The Book Club: Monster Mash   

Often when our brain conjures up thoughts of Halloween and the horror genre, the most infamous monsters and ghouls come to mind. From vampires to werewolves to zombies, horror wouldn’t be the infamous genre it is today without its memorable creatures. With that in mind, I’ve decided that this week’s edition will focus on some horrific “Creature Features” within the horror genre. 

To start us off, we have Stephen King’s classic novella, “The Mist,” which centers around a group of people trapped in a grocery store as a dangerous storm sets in. They have a plethora of questions, like where the mist originated from, or what lies within it, but not enough answers – and, as they’ll soon find out, not enough supplies. This is King at his peak; he manages to create a creepy, apocalyptic atmosphere as well as achieve a truly horrific analysis of human behavior at its worst in a mere 230 pages. What makes this such a creature feature is the intense focus what may or may not be within the mist – reasonably there must be something in it, right? Unfortunately, the mist obscures everything from sight, so our stranded survivors can’t be sure that there’s anything out there. However, as the plot develops, it’s hard to tell what’s more terrifying (spoilers ahead) – the variety of bug-like alien monstrosities within the mist, or the humans trapped inside the store. If you want to dip your toes in the horrific waters of creature features, this is a good, quick read to start off with.  

A newer creature feature that’s been gaining popularity over the past year on Horrortok, the horror-focused subsection of Booktok, is “The Troop” by Nick Cutter. The story focuses on a group of boy scouts that take their annual camping trip in the Canadian wilderness who have their fun interrupted by an intruder who is painfully thin, extremely pale and absolutely ravenous (spoilers ahead). While the monster sounds awful like some sort of vampire, or maybe even a zombie, it’s somehow worse. The monster is basically a genetically modified tapeworm that is weaponized and infecting people. Yes, you read that correctly. Don’t get me wrong, this isn’t like the Flukeman from “The X-Files” which is basically a human/worm hybrid, but rather just tapeworms that are severely mutated and killing people as the disease spreads. This book is scary in a gross way, if that makes sense. If you hate body horror, this creature feature is not for you.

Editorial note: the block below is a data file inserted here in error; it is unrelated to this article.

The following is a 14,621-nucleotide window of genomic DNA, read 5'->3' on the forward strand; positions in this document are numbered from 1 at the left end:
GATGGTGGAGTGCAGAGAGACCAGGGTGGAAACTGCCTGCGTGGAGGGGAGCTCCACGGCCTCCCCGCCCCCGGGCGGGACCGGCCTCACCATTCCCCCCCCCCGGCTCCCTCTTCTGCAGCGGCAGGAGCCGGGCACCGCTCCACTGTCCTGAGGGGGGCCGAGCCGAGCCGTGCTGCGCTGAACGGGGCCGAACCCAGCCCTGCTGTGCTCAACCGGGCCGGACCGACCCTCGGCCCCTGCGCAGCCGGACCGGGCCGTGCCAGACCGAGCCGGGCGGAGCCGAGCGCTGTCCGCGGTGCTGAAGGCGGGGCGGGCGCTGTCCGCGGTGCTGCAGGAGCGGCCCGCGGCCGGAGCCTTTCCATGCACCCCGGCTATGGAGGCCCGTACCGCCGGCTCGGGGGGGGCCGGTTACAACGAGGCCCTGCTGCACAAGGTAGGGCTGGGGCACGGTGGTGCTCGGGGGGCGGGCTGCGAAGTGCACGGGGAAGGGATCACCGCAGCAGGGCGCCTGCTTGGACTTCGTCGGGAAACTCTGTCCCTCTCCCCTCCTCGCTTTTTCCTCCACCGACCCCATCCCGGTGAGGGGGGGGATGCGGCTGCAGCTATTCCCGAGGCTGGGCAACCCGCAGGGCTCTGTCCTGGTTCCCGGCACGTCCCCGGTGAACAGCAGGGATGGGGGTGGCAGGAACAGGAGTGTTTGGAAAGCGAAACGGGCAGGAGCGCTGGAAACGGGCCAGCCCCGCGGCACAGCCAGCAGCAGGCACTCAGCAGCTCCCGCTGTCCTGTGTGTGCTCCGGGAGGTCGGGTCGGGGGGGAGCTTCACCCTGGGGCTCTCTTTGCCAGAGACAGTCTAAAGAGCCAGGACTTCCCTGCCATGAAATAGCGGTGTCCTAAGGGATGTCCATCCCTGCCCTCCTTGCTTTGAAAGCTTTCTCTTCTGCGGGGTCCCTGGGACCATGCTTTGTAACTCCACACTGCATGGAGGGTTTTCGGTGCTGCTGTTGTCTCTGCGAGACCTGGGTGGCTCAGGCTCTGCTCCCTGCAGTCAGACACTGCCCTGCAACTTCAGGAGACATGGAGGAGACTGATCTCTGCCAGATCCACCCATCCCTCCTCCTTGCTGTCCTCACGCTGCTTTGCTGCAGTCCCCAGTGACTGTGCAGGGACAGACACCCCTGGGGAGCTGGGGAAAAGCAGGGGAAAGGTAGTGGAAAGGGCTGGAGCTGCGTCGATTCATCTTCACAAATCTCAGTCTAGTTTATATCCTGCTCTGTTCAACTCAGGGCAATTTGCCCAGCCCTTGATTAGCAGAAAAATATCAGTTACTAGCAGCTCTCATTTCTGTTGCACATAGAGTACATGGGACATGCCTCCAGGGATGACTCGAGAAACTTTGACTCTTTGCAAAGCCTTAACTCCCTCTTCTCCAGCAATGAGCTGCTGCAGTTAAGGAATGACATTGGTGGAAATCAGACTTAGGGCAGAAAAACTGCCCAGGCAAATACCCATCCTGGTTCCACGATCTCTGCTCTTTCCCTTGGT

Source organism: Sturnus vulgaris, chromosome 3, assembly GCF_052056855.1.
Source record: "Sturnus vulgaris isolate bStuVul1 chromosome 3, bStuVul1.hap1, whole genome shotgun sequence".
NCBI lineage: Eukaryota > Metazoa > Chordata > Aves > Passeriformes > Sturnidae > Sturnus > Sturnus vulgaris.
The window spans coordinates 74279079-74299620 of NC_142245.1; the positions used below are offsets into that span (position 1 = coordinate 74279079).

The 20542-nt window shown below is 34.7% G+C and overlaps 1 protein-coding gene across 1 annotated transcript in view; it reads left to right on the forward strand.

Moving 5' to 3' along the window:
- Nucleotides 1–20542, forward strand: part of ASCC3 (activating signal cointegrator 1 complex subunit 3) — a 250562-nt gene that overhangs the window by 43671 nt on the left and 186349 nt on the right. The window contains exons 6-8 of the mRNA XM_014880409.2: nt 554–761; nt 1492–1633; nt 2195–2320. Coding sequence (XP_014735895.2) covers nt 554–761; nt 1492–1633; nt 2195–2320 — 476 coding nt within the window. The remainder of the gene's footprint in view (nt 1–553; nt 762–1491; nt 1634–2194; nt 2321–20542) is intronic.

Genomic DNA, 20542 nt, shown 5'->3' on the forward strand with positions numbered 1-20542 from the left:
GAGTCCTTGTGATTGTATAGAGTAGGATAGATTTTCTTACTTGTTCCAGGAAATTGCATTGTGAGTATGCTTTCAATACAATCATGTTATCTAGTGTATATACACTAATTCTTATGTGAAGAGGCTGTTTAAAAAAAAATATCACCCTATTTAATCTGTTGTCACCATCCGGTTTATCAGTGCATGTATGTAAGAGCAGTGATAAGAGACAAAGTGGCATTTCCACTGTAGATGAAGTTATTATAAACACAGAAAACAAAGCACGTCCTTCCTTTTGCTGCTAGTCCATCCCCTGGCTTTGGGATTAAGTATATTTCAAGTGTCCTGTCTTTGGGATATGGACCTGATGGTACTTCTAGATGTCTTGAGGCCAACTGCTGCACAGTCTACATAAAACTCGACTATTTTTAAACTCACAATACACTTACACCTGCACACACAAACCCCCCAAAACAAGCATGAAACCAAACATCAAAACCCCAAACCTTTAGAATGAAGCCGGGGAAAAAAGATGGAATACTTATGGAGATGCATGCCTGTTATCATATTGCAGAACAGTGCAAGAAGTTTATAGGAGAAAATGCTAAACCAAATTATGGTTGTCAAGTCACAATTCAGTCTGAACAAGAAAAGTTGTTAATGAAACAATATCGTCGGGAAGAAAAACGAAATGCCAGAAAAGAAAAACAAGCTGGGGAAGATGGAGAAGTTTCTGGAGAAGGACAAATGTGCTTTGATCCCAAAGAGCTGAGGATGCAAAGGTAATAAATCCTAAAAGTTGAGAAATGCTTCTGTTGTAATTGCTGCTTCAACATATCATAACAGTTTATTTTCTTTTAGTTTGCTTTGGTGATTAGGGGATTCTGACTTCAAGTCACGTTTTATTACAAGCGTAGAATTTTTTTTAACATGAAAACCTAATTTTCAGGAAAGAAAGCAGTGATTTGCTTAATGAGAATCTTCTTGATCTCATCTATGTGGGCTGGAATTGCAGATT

Another book that’s been mentioned a significant amount on Horrortok is “The Only Good Indians” by Stephen Graham Jones. The book follows various Native American men who are haunted by a mistake they made in their youth (spoilers ahead). The men in the story are killed off one by one by the elk spirit, who is taking revenge for the herd of elk that they horrifically killed when they were kids. The “creature” in this book is the elk spirit, which takes the form of an elk-headed woman who stalks the men and those around them. Jones builds up the suspense by having the men slowly suspect those around them of being the killer, but at its core this story is a tale of revenge and how guilt can haunt us.  

Whether you want a classic monster, a new and rather gross take on a monster, or a monster infused with hidden meanings and morals, the horror genre has a plethora of creature features for you to get creeped out by if you know where to look.